We Vietnamese are not applying the same doctrine of the sum of tactical victories. We are looking for decisive battles. This is a real [Page 415] mistake. We must increase the number of ambushes of the Viet Cong, the tactical victories.

At a recent meeting in Ban Me Thuot, with local civilian and military officials, we went over details of the local problem. Frankly, they were not really waging war against the Communists there, either in civic or military action. The main reason was the old one of a lack in Asians of using systematic procedures. The Communists apply a Germanic system, in a very methodical manner. Communism is a Western movement, applying method and a thorough followthrough which really is quite foreign to Asians.

The Vietnamese is intelligent, but lacks the methodical spirit. Each takes action, but not systematically. If things don’t work, they feel the reason must be elsewhere. In the two recent reverses in the High Plateau, garrisons were swept away and the troops coming to their relief were ambushed. The local officials admitted that they had previous information of possible attack, but that the commanders and troops involved were not vigilant enough. How does it happen then that nobody has learned the lesson? It is because orders were poorly given. (Comment: Nhu then explained the new orders that were to be given. Troops going to the relief of an attacked garrison are to have the primary mission of liquidating the Viet Cong ambush on the line of march. Otherwise, the commander will just rush his troops to the beleagured garrison in single file, be ambushed, and never get there. Thus, the new orders will be: don’t say go to the rescue, but give the mission as annihilate the ambush. By provoking ambushes, you can retain the initiative. This can be called “drawing the tiger out of the forest”.)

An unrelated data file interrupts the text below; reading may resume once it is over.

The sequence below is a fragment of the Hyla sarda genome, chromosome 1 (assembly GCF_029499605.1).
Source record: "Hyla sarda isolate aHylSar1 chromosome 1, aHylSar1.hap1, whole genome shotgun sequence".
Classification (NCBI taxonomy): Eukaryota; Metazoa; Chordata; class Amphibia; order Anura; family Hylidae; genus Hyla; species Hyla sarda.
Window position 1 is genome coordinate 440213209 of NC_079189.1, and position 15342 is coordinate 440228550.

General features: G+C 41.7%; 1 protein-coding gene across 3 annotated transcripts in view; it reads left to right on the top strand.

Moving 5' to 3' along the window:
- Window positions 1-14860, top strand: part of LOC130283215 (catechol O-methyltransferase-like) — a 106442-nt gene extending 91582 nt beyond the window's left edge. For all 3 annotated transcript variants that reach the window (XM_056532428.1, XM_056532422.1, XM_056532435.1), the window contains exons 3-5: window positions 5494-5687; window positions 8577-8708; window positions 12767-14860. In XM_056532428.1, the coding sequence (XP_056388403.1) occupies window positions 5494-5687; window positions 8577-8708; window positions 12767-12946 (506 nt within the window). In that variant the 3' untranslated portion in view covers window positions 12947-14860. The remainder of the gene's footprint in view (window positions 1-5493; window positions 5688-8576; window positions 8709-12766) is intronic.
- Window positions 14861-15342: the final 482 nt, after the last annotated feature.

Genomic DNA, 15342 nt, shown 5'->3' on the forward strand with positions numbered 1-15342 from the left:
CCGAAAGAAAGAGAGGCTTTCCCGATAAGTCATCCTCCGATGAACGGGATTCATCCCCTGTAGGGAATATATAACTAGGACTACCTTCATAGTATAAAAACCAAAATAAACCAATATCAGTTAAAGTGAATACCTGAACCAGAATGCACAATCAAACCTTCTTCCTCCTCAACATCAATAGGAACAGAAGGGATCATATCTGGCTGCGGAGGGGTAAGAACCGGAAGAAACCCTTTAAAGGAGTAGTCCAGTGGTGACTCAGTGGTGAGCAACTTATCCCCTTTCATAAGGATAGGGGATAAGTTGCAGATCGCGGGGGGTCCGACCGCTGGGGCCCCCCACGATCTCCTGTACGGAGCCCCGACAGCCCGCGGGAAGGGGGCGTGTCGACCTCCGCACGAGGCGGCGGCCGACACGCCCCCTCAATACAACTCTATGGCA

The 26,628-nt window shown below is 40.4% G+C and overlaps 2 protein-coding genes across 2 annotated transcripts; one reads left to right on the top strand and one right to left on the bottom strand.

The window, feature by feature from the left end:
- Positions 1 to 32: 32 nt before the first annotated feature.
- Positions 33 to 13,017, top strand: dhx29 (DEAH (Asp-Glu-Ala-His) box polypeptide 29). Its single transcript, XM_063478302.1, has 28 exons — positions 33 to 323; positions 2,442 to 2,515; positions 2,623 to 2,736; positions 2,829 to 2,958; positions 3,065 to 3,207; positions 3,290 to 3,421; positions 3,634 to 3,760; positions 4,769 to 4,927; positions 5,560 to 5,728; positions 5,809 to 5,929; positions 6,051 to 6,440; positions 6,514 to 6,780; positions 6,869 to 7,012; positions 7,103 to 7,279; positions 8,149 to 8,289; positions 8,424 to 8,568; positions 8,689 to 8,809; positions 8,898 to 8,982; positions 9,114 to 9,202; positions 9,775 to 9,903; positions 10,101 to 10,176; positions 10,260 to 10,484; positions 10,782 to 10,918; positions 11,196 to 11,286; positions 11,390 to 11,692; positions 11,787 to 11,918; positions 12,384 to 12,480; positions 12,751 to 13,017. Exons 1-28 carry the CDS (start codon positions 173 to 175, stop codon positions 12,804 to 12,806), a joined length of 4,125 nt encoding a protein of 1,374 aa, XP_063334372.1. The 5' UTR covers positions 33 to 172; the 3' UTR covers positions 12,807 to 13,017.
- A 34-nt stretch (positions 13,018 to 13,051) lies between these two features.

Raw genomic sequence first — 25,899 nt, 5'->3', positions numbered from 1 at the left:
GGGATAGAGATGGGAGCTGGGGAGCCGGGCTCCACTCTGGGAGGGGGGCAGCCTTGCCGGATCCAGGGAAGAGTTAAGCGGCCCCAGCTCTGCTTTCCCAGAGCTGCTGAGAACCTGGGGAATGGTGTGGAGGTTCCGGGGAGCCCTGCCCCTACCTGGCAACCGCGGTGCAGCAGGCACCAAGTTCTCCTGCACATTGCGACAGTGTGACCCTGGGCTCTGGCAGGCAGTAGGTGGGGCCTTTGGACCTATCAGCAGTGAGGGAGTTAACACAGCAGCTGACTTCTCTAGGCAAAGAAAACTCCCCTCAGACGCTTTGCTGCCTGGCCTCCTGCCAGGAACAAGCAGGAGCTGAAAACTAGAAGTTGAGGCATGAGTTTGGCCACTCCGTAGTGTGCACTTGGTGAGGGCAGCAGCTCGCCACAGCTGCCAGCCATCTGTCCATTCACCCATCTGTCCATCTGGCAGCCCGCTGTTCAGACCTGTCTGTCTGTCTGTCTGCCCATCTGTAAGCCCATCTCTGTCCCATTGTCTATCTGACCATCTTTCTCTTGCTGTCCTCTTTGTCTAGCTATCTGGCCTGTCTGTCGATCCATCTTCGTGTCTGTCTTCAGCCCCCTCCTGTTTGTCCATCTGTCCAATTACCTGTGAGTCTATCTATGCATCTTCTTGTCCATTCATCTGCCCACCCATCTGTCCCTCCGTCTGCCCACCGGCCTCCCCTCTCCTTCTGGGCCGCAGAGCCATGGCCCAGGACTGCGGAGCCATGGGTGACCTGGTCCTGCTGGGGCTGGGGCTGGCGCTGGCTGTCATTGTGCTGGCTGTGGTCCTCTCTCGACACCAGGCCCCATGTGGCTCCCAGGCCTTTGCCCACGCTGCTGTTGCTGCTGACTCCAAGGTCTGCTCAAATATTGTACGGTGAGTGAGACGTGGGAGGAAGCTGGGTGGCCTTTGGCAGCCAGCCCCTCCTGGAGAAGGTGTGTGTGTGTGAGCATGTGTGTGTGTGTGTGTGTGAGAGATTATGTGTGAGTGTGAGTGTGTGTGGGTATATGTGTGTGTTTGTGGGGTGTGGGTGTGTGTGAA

The military always say, “we don’t have intelligence”, to excuse inaction. But, with the present system, there is exploitable information. Admittedly, there is a need for more organization. (Comment: Here I interposed a question about the Central Intelligence Organization. I said that the Americans wanted the Vietnamese to win, that we had really counted on Nhu himself to act strongly on getting this CIO started dynamically and meaningfully. From various reports, this seemed to be going slowly.)

People put the problem the wrong way. The Intelligence cadres on the higher levels have not been trained. The Americans have been helping, but they trained the lower-level cadres, in large numbers. Not the chiefs, though. In the old days, the French directed everything from the top. Now, the Americans have promised to train the chiefs. But, the chiefs have not been trained, and without trained chiefs, there is nobody to direct the effort.

This is an example of accusing an underdeveloped country of being underdeveloped. I am accused of many things. Probably the accusations are correct, because I have to substitute for ministers in a [Page 416] lot of matters. The communists say that I take care of everything, probably so that I’ll be paralyzed by the fear of being criticized. But, then, people say that I am responsible for the bad things, never the good things. I’m afraid that I’ve let myself become paralyzed by the fear of criticism.

(Comment: The meeting was breaking up. I reassured him firmly that we wanted Viet-Nam to win and that we were counting on his personal help strongly.)

Edward G. Lansdale4
  1. Source: Washington National Records Center, RG 84, Saigon Embassy Files: FRC 66 A 878, Vietnam-Taylor. Secret. Copies were sent to Nolting and Rostow. The source text is apparently Nolting’s copy.
  2. No record of a conversation between Nhu and Rostow was found.
  3. Not further identified.
  4. Printed from a copy that bears this typed signature.